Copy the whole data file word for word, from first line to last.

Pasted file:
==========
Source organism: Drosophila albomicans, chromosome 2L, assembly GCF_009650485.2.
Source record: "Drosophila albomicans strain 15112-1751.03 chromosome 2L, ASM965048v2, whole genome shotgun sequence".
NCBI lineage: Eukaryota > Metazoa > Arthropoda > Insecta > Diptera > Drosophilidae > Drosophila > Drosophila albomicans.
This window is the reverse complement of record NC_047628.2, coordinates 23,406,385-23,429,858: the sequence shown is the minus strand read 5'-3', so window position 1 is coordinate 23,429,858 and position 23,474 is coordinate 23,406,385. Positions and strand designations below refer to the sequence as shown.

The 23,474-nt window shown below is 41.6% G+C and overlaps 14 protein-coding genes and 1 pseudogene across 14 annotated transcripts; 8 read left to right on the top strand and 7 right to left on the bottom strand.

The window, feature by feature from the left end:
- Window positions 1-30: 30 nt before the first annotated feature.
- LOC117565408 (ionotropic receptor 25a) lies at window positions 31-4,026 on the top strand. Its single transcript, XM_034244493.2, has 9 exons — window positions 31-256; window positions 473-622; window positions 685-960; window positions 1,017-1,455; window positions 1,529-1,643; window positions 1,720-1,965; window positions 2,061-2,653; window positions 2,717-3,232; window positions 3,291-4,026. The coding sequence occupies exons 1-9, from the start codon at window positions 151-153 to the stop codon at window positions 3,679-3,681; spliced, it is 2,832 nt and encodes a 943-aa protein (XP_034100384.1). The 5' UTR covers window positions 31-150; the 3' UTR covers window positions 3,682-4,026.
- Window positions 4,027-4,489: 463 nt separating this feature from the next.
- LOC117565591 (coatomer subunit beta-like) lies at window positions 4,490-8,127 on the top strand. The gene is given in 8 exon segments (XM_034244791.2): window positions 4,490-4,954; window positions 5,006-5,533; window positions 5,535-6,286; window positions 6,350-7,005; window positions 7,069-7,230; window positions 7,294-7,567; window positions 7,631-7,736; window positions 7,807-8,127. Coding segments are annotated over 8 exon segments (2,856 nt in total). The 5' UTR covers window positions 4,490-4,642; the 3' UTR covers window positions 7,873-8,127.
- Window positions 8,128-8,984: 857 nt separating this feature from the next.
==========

Source organism: Drosophila albomicans, chromosome 2L, assembly GCF_009650485.2.
Source record: "Drosophila albomicans strain 15112-1751.03 chromosome 2L, ASM965048v2, whole genome shotgun sequence".
NCBI lineage: Eukaryota > Metazoa > Arthropoda > Insecta > Diptera > Drosophilidae > Drosophila > Drosophila albomicans.
This window is the reverse complement of record NC_047628.2, coordinates 23,406,385-23,429,858: the sequence shown is the minus strand read 5'-3', so window position 1 is coordinate 23,429,858 and position 23,474 is coordinate 23,406,385. Positions and strand designations below refer to the sequence as shown.

The 23,474-nt window shown below is 41.6% G+C and overlaps 14 protein-coding genes and 1 pseudogene across 14 annotated transcripts; 8 read left to right on the top strand and 7 right to left on the bottom strand.

The window, feature by feature from the left end:
- Window positions 1-30: 30 nt before the first annotated feature.
- LOC117565408 (ionotropic receptor 25a) lies at window positions 31-4,026 on the top strand. Its single transcript, XM_034244493.2, has 9 exons — window positions 31-256; window positions 473-622; window positions 685-960; window positions 1,017-1,455; window positions 1,529-1,643; window positions 1,720-1,965; window positions 2,061-2,653; window positions 2,717-3,232; window positions 3,291-4,026. The coding sequence occupies exons 1-9, from the start codon at window positions 151-153 to the stop codon at window positions 3,679-3,681; spliced, it is 2,832 nt and encodes a 943-aa protein (XP_034100384.1). The 5' UTR covers window positions 31-150; the 3' UTR covers window positions 3,682-4,026.
- Window positions 4,027-4,489: 463 nt separating this feature from the next.
- LOC117565591 (coatomer subunit beta-like) lies at window positions 4,490-8,127 on the top strand. The gene is given in 8 exon segments (XM_034244791.2): window positions 4,490-4,954; window positions 5,006-5,533; window positions 5,535-6,286; window positions 6,350-7,005; window positions 7,069-7,230; window positions 7,294-7,567; window positions 7,631-7,736; window positions 7,807-8,127. Coding segments are annotated over 8 exon segments (2,856 nt in total). The 5' UTR covers window positions 4,490-4,642; the 3' UTR covers window positions 7,873-8,127.
- Window positions 8,128-8,984: 857 nt separating this feature from the next.